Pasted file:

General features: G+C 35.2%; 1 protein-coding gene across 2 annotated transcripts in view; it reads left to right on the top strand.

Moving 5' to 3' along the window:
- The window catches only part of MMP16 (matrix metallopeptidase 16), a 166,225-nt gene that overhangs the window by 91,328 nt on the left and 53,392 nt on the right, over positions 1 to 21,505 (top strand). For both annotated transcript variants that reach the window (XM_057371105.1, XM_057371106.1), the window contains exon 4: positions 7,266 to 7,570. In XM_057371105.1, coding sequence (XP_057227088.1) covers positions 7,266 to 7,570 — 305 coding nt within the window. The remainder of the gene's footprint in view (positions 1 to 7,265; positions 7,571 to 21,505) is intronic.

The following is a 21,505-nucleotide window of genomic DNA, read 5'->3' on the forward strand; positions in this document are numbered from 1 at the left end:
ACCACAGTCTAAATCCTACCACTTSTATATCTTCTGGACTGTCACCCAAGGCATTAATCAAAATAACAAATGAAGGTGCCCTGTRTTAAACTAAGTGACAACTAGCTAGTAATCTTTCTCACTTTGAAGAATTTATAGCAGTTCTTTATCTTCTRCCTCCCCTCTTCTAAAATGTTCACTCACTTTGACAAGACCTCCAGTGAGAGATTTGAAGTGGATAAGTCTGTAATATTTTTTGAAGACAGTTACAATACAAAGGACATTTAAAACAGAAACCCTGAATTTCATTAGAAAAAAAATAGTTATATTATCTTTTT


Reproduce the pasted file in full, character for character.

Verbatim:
General features: G+C 35.2%; 1 protein-coding gene across 2 annotated transcripts in view; it reads left to right on the top strand.

Moving 5' to 3' along the window:
- The window catches only part of MMP16 (matrix metallopeptidase 16), a 166,225-nt gene that overhangs the window by 91,328 nt on the left and 53,392 nt on the right, over positions 1 to 21,505 (top strand). For both annotated transcript variants that reach the window (XM_057371105.1, XM_057371106.1), the window contains exon 4: positions 7,266 to 7,570. In XM_057371105.1, coding sequence (XP_057227088.1) covers positions 7,266 to 7,570 — 305 coding nt within the window. The remainder of the gene's footprint in view (positions 1 to 7,265; positions 7,571 to 21,505) is intronic.

The following is a 21,505-nucleotide window of genomic DNA, read 5'->3' on the forward strand; positions in this document are numbered from 1 at the left end:
ACCACAGTCTAAATCCTACCACTTSTATATCTTCTGGACTGTCACCCAAGGCATTAATCAAAATAACAAATGAAGGTGCCCTGTRTTAAACTAAGTGACAACTAGCTAGTAATCTTTCTCACTTTGAAGAATTTATAGCAGTTCTTTATCTTCTRCCTCCCCTCTTCTAAAATGTTCACTCACTTTGACAAGACCTCCAGTGAGAGATTTGAAGTGGATAAGTCTGTAATATTTTTTGAAGACAGTTACAATACAAAGGACATTTAAAACAGAAACCCTGAATTTCATTAGAAAAAAAATAGTTATATTATCTTTTT